Usability Testing New Search and Filter Functionality
Aim. Identify usability issues with new search and filter functionality, and make suggestions for changes.
Planning and running usability tests
Qualitative data analysis
Quantitative data analysis
Summative Usability Testing
Analyse performance and satisfaction to determine if search and filter functionality meets usability objectives
A more flexible search and filtering tool had been developed to replace the navigation bar in a fraud-detection interface that required users (typically analysts) to enter a complete and exact ID to find specific cases and events. We wanted to improve effectiveness, efficiency, and satisfaction with the new functionality. We first needed to test what issues users experience and under what circumstances.
I ran seven usability tests to gain insight into the extent to which the new functionality facilitated the user’s ability to complete routine tasks belonging to three scenarios that relied on search and filter.
With colleagues, I observed user interactions on specific tasks, from which I identified patterns of behaviour, errors, bugs, and usability issues. Tests were undertaken on a laptop in a room with a moderator positioned a few feet away from the participant at roughly a 45degree angle, and a second researcher (optionally) sitting behind, similar to Rubin’s ‘simple single-room set-up’ (2008). I obtained informed consent to video and audio record the sessions, which I later transcribed for analysis.
Results were compared with customer feedback later in the year, which confirmed many of the issues identified in usability testing.
At first, I struggled to turn the generic user activities I was given into defined scenarios. Belonging to a small Design Team established one month prior, it was hard to communicate to developers the value of taking the time to create a solid test plan with specific tasks that would ensure the test was consistent for each participant and provide measurable results. I dealt with this by walking developers through their scenarios as if they were participants, working with them to break user activities down into steps, creating goal-focused user flows.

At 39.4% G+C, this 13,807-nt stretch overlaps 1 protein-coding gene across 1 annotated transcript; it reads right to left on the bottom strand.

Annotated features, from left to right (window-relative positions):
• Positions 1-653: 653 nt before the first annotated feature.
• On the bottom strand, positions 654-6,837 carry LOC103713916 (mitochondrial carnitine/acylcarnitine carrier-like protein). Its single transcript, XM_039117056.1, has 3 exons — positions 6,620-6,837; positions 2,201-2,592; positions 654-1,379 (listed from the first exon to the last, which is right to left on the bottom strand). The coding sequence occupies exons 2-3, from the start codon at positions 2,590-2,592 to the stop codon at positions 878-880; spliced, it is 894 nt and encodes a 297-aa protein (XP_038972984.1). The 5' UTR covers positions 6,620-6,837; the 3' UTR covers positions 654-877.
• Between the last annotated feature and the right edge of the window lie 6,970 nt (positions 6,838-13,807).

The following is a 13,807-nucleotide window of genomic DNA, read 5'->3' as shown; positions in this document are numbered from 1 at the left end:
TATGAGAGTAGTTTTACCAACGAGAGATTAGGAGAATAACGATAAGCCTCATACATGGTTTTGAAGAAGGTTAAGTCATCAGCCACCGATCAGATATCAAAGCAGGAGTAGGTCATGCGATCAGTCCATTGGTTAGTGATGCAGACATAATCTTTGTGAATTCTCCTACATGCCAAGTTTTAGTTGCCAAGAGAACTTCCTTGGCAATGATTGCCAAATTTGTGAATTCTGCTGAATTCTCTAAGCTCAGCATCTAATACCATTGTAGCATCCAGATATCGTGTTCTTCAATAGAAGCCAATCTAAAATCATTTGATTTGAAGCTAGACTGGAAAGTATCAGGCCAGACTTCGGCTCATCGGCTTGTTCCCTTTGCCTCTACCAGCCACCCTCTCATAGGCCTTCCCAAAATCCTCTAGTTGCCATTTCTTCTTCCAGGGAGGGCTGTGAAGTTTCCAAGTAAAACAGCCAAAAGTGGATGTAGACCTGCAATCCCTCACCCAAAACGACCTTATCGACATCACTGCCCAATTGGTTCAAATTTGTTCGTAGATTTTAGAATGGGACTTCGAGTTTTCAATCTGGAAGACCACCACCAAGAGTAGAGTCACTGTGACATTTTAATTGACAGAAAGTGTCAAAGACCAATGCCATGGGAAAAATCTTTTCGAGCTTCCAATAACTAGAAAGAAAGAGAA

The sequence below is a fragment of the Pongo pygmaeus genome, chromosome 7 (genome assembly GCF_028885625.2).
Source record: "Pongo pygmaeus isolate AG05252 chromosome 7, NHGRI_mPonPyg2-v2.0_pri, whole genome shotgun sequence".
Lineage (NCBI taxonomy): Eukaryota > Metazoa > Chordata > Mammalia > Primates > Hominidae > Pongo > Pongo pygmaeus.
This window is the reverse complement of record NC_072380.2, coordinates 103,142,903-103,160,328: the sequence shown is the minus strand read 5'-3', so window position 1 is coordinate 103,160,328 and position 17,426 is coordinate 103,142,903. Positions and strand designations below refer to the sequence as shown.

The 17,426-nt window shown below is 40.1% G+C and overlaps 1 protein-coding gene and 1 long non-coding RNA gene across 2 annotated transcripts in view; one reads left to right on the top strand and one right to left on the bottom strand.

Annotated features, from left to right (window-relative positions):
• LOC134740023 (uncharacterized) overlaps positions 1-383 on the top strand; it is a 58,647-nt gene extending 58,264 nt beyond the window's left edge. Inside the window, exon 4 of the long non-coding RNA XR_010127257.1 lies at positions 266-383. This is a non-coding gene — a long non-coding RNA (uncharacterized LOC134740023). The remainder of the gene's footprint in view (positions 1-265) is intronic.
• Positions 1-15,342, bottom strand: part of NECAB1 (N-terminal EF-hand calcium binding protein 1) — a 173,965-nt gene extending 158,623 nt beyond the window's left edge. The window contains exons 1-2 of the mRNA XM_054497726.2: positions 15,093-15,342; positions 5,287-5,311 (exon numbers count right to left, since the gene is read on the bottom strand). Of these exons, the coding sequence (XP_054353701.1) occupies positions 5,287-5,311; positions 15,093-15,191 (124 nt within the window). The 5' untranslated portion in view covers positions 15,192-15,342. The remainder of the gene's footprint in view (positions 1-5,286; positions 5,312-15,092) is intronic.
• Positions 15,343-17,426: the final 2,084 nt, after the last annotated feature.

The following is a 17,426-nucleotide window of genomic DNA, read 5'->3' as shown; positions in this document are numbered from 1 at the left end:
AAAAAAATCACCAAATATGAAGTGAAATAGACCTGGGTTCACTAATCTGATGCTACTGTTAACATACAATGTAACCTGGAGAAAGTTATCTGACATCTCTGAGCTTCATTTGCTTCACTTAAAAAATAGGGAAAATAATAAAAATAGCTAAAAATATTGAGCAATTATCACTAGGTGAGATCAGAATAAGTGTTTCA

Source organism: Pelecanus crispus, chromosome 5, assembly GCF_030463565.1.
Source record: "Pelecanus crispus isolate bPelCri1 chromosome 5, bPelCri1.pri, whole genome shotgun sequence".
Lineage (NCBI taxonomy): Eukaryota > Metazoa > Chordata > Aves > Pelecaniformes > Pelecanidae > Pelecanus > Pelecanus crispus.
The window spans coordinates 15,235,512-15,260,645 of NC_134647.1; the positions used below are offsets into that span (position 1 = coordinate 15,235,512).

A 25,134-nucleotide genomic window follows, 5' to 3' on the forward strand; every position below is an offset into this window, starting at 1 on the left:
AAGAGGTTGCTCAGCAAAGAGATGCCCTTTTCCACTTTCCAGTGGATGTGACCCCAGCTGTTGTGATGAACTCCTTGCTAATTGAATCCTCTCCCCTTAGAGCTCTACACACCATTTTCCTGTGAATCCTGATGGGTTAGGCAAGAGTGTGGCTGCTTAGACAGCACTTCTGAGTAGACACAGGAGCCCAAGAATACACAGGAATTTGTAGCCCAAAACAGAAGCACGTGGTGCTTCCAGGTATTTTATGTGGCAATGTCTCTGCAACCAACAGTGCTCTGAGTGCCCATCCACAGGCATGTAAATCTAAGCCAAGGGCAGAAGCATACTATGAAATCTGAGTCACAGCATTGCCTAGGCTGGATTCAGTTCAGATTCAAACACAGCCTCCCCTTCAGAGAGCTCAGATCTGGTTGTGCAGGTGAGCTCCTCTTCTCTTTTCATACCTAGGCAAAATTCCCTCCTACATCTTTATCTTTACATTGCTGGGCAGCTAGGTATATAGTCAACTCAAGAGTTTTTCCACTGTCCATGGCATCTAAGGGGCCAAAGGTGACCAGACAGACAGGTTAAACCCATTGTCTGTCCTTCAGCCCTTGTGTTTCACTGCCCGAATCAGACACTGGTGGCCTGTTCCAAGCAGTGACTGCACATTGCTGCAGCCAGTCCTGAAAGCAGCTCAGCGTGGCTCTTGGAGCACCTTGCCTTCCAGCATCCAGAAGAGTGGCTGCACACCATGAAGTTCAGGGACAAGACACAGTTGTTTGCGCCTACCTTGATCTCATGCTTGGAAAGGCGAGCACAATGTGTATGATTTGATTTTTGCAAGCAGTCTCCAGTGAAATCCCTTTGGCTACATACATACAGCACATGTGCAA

Another challenge was convincing developers that not all flaws need usability testing to be identified and removed. Usability testing often offers insight into problems that may not have been obvious and these can be masked by usability issues that could otherwise be identified with a heuristic review. In the end, I chose to use this first encounter with usability testing for the company as an opportunity to validate recommended changes with data and evidence.
Usability testing uncovered the extent to which the new functionality supported users’ ability to complete search and filter goals, and how they went about achieving them. These results helped give objectivity to design decisions. The quantitative analysis and reporting is also a good exercise for showing ROI in productivity with each set of changes because multiple sprints of usability testing could eventually be compared to show improvements to usability across iterations. To this end, I analysed:
Task efficiency (ratios of task completion and time)
Ease based on difficulty, speed, and severity of consequences (from "completed with no difficulty" to "completed with major difficulty or required intervention")
I listed, described, grouped, and prioritised usability issues to be addressed, making recommendations based on severity ratings from 0 (irritant or superficial issue, non-critical to workflow) to 3 (critical issue that seriously impairs use and cannot be overcome by the user). In preparation for further testing, this revealed elements we could target to reduce the cognitive and physical effort required of users in pursuit of their search and filtering needs using the system.